The words paradox and contradiction are used interchangeably these days. They aren’t synonymous however, and point to very different phenomena. In the following examples, which is a paradox, and which is a contradiction?
Texas Governor Greg Abbott ordered the Texas State Guard to monitor the U.S. military training exercise ‘Jade Helm,’ echoing right wing fears of a takeover by the Federal Government. In the next breath, Abbott cited Texas’ “long history of supporting our military forces.”
Samantha Power, US ambassador to the UN, said, “I came to work for President Obama because of how much he cares about the consequences of decision-making, whether to do something or not do something.” Speaking of Obama’s Syrian policy in the same interview, she said, “I seek counsel from Henry Kissinger.”
America fought a revolutionary war to free itself from a despotic monarchy, but historically Britain has been our closest ally, while America has devolved into two necrotic dynasties, flip-flopping between the Bushes and the Clintons.
And two quotes:
“As fleetly as Hillary Clinton vacuums up the money, she piles up the paradoxes.”
“Yes, I’m full of contradictions; that’s just who I am.”
The first two are obvious contradictions, the warp and woof of politics the world over. The third is both a paradox from a historical perspective, and a contradiction in recent decades. (Especially when you factor in the liberal Blair siding with a reactionary Bush to invade an irrelevant Iraq.)
The first quote refers to a contradiction, not a paradox. The writer just couldn’t resist the alliteration.
The second quote is commonly heard in the West. And when you hear it, you should quickly and quietly walk away.
A philosopher is a person with a low threshold for contradiction, within themselves and with others and society. As one thinker put it, “Mistake one is that the existence of a paradox implies the existence of a contradiction. Not so. A paradox involves an apparent contradiction, i.e. two statements that appear to contradict.”
To have contradictions makes one human; to accept them makes one inhuman. Unseen and unacknowledged contradictions are the soil of conflict, and the ground of decay.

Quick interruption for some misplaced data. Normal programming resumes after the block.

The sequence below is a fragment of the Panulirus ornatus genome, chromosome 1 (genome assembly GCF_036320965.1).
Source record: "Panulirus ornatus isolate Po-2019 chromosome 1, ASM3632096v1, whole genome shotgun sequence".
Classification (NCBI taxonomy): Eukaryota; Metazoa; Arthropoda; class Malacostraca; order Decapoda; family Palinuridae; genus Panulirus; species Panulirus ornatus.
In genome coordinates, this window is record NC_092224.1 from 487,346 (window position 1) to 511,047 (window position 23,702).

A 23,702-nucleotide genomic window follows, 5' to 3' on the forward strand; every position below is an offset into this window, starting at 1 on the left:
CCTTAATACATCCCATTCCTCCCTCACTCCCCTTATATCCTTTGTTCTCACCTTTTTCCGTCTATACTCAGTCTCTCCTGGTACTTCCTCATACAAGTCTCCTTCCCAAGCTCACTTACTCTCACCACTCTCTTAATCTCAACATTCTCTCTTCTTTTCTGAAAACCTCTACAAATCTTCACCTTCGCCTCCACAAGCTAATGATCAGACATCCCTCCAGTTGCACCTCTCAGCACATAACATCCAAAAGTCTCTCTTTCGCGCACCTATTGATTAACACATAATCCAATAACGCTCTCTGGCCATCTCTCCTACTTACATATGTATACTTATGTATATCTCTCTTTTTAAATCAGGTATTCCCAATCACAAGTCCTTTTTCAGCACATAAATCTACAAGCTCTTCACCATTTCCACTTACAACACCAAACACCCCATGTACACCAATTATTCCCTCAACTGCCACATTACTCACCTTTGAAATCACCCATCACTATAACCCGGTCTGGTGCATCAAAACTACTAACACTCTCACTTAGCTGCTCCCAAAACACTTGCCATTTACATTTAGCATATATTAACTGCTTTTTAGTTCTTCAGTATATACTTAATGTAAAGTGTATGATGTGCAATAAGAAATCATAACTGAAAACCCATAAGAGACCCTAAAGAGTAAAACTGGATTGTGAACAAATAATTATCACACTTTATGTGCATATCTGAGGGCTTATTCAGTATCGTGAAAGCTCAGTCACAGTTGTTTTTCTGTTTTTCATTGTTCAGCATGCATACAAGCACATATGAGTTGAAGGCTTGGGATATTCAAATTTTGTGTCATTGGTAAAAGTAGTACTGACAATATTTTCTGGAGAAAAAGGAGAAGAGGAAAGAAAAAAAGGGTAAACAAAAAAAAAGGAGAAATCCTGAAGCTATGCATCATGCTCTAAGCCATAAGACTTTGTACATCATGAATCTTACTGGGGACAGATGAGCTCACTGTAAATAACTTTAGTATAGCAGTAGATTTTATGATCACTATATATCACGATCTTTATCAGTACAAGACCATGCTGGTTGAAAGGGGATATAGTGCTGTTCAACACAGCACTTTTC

A contradiction needs to be held without conflict, one in each hand, until it is understood; a paradox needs to be held in both hands as one, until it is appreciated.
There’s a paradox about contradiction. When one is self-knowingly aware of one’s contradictions, they don’t produce conflict and one doesn’t act out of them. In fact, when one acknowledges and questions contradictions within one, they become a source of learning and growth. When one isn’t self-knowing, contradictions become a source of imbalance and deterioration.
A paradox may appear to be a contradiction, but it is not. We are all too well acquainted with contradiction, but not with paradox. When two disparate things are held in tension, but not opposition, there is a paradox. A paradox always has an element of mystery, and is tinged with symmetry and beauty.
Man is a tremendous contradiction, unseen by most people, and misanthropically reacted to by many. Humankind’s essential contradiction is an existential one, between humans and nature itself.
In my youth, this was my great philosophical obsession. How could man, who evolved from and within nature, be in growing contradiction to nature? I talked to everyone from Gandhi’s grandson to Einstein’s intellectual son, and no one could give me a satisfactory explanation.
After 15 years of inquiry and study, there was literally a gut-shaking insight, and it came clear. But with it I saw that the explanation won’t change the explained—man and me, at bottom the same thing.
It would take a book I have little urge to write, but essentially, the human adaptive pattern evolved to separate, store, recombine and manipulate reified objects in our environment. However, we mistook our capability for our capacity, subconsciously carrying over the function of separation into the psychological dimension, where it became divisiveness and continues to be the source of our alienation from nature, each other and the sacred.
We cannot go back; the Garden never existed. We can only meet the original and ongoing ‘sin’ (synonymous with mistake) within ourselves now, for the present and future of humanity.
With the ultimate contradiction resolved, the human condition becomes a profound paradox. Over 30 years later, I still feel compassion when I contemplate it, feeling that after all, as Robinson Jeffers put it, “the poor doll humanity has a place under heaven.”
The difference between paradox and contradiction is the difference between symmetrical tension and oppositional incongruity. Upon the ability to resolve the latter and perceive the former turns our capacity to grow as human beings and live harmoniously on this magnificent earth.